Health visitors should not be redeployed again if there is a second wave of Covid-19, a leader in the sector has warned.
Institute of Health Visiting executive director Dr Cheryll Adams has told Nursing in Practice that the mass redeployment of health visitors to the frontline has left some vulnerable families with safeguarding issues, and without physical and mental health support.
She said the Government should rule out redeploying health visitors again during the coronavirus crisis – raising concerns there could be a ‘second pandemic of need’ in families ‘locked behind closed doors with no access to grandparents, friends or the usual support from the community’.
Dr Adams continued: ‘Even when all health visitors are back in their jobs, as has already begun in some areas, they are going to have to work out very quickly where their greatest need is. They will be picking up the pieces.’
Redeployment of health visitors has varied massively across the country, with more than half of the workforce sent to work elsewhere in the worst-hit areas, she added. This has created a ‘patchwork’ of support for families and put extra pressure on an already depleted workforce.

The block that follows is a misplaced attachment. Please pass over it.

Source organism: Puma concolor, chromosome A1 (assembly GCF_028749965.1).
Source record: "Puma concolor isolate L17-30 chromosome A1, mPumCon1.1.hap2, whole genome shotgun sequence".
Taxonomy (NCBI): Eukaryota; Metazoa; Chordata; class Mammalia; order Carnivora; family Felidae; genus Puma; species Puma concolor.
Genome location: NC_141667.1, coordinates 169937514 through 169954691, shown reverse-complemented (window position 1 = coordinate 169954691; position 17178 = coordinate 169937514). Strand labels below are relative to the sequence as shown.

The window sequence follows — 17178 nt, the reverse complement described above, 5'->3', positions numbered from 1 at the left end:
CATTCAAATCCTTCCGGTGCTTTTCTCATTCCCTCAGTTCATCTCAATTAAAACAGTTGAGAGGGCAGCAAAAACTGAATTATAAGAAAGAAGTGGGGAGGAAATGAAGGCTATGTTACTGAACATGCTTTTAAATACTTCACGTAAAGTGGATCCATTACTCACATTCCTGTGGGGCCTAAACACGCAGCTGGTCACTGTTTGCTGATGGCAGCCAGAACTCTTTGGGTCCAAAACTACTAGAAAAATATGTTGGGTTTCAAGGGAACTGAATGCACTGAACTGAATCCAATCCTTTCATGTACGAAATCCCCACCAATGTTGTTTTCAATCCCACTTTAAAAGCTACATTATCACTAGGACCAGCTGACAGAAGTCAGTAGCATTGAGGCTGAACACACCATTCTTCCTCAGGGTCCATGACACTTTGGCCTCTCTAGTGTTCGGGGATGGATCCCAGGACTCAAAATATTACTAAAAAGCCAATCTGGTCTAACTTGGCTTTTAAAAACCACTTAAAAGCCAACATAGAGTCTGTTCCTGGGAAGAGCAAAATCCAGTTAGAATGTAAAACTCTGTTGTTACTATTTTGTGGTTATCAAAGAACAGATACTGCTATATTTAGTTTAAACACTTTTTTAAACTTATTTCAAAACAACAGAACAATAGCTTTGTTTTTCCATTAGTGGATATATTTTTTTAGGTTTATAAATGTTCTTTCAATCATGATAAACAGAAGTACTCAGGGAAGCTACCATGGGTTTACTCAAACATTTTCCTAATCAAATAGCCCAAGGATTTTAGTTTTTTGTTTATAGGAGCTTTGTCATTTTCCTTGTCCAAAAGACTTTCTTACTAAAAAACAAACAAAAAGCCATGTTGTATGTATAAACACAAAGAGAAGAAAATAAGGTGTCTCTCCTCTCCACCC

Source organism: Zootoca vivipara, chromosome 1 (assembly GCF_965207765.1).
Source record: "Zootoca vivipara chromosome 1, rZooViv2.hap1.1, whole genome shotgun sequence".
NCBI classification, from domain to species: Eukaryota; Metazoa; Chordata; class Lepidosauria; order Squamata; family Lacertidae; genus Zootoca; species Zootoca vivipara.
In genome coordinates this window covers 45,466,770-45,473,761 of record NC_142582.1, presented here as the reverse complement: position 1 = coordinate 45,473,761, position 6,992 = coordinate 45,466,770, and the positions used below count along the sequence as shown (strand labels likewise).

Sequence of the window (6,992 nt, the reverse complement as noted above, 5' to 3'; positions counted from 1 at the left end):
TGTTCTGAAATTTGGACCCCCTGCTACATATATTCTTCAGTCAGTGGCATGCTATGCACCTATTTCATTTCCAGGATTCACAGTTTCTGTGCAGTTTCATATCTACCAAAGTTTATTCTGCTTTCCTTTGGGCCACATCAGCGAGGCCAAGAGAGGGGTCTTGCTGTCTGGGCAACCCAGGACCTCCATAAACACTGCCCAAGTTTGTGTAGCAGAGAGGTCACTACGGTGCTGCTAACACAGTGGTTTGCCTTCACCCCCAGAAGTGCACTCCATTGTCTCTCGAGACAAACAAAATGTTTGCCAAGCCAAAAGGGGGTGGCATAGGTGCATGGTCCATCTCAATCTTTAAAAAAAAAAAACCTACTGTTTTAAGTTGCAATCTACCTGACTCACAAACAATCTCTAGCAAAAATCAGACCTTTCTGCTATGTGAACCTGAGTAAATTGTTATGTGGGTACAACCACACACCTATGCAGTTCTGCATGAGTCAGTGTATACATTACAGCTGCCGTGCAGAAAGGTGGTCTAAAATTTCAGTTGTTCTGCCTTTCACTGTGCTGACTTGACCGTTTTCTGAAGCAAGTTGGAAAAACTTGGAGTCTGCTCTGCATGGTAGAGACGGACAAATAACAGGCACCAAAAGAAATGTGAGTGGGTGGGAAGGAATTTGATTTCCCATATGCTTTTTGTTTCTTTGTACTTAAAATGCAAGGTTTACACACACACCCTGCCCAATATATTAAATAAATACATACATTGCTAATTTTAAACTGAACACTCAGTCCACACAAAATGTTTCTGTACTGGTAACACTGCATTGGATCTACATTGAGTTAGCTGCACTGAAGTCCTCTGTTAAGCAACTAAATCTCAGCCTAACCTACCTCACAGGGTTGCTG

Dr Adams also highlighted that some employers made a quick, ‘kneejerk’ reaction to the outbreak by telling some staff on a Friday that they would be redeployed on the following Monday, leaving them no opportunity to plan for families they could no longer care for.
She continued: ‘Some redeployment has been totally inappropriate. Very uncomfortable decisions were made about where people were moved from.’
However, Dr Adams praised ‘tremendous innovation’ from health visitors, with depleted teams working to deliver services through phone calls and video consultations.
Health visitor numbers in England have plummeted in recent years, falling from 10,309 in October 2015 to 6,844 in February 2020, the latest figures from NHS Digital show.
Last week, NHS England and NHS Improvement published guidance on the restoration of community health services for children and young people.
This includes the reinstatement of the health visitor 6-8 week review after it was halted and prioritisation of home visits where there is a child safeguarding concern.
Nursing groups warned earlier this year that the redeployment of health visitors could lead to a rise in domestic violence and that some had been redeployed to ‘inappropriate’ roles.